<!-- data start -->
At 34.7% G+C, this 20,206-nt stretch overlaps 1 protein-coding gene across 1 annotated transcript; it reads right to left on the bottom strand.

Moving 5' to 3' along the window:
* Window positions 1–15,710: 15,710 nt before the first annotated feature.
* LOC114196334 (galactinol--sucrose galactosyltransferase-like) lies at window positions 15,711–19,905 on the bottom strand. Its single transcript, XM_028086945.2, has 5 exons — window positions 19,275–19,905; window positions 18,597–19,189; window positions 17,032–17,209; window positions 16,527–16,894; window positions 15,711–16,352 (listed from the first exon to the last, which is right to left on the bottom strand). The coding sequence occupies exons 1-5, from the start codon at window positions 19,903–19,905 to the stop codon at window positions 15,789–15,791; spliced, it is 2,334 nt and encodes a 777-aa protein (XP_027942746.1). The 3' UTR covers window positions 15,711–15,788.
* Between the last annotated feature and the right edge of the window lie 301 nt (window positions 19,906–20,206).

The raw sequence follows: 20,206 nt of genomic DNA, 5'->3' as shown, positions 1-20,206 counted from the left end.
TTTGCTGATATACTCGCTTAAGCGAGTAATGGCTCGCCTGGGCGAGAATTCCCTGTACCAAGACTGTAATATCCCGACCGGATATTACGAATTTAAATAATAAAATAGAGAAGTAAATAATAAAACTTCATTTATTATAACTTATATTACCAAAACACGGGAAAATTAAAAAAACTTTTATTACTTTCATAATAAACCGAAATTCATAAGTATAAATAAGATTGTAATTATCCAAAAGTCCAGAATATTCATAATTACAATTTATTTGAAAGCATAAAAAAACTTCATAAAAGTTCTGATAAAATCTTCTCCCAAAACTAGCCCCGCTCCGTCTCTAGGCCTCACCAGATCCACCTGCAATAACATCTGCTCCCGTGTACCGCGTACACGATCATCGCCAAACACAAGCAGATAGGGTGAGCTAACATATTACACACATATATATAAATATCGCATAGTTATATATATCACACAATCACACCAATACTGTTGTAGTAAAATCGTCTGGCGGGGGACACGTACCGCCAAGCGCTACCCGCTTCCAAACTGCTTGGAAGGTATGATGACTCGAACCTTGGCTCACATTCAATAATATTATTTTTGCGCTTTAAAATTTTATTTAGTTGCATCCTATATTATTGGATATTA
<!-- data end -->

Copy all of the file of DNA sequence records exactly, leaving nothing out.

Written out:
At 34.7% G+C, this 20,206-nt stretch overlaps 1 protein-coding gene across 1 annotated transcript; it reads right to left on the bottom strand.

Moving 5' to 3' along the window:
* Window positions 1–15,710: 15,710 nt before the first annotated feature.
* LOC114196334 (galactinol--sucrose galactosyltransferase-like) lies at window positions 15,711–19,905 on the bottom strand. Its single transcript, XM_028086945.2, has 5 exons — window positions 19,275–19,905; window positions 18,597–19,189; window positions 17,032–17,209; window positions 16,527–16,894; window positions 15,711–16,352 (listed from the first exon to the last, which is right to left on the bottom strand). The coding sequence occupies exons 1-5, from the start codon at window positions 19,903–19,905 to the stop codon at window positions 15,789–15,791; spliced, it is 2,334 nt and encodes a 777-aa protein (XP_027942746.1). The 3' UTR covers window positions 15,711–15,788.
* Between the last annotated feature and the right edge of the window lie 301 nt (window positions 19,906–20,206).

The raw sequence follows: 20,206 nt of genomic DNA, 5'->3' as shown, positions 1-20,206 counted from the left end.
TTTGCTGATATACTCGCTTAAGCGAGTAATGGCTCGCCTGGGCGAGAATTCCCTGTACCAAGACTGTAATATCCCGACCGGATATTACGAATTTAAATAATAAAATAGAGAAGTAAATAATAAAACTTCATTTATTATAACTTATATTACCAAAACACGGGAAAATTAAAAAAACTTTTATTACTTTCATAATAAACCGAAATTCATAAGTATAAATAAGATTGTAATTATCCAAAAGTCCAGAATATTCATAATTACAATTTATTTGAAAGCATAAAAAAACTTCATAAAAGTTCTGATAAAATCTTCTCCCAAAACTAGCCCCGCTCCGTCTCTAGGCCTCACCAGATCCACCTGCAATAACATCTGCTCCCGTGTACCGCGTACACGATCATCGCCAAACACAAGCAGATAGGGTGAGCTAACATATTACACACATATATATAAATATCGCATAGTTATATATATCACACAATCACACCAATACTGTTGTAGTAAAATCGTCTGGCGGGGGACACGTACCGCCAAGCGCTACCCGCTTCCAAACTGCTTGGAAGGTATGATGACTCGAACCTTGGCTCACATTCAATAATATTATTTTTGCGCTTTAAAATTTTATTTAGTTGCATCCTATATTATTGGATATTA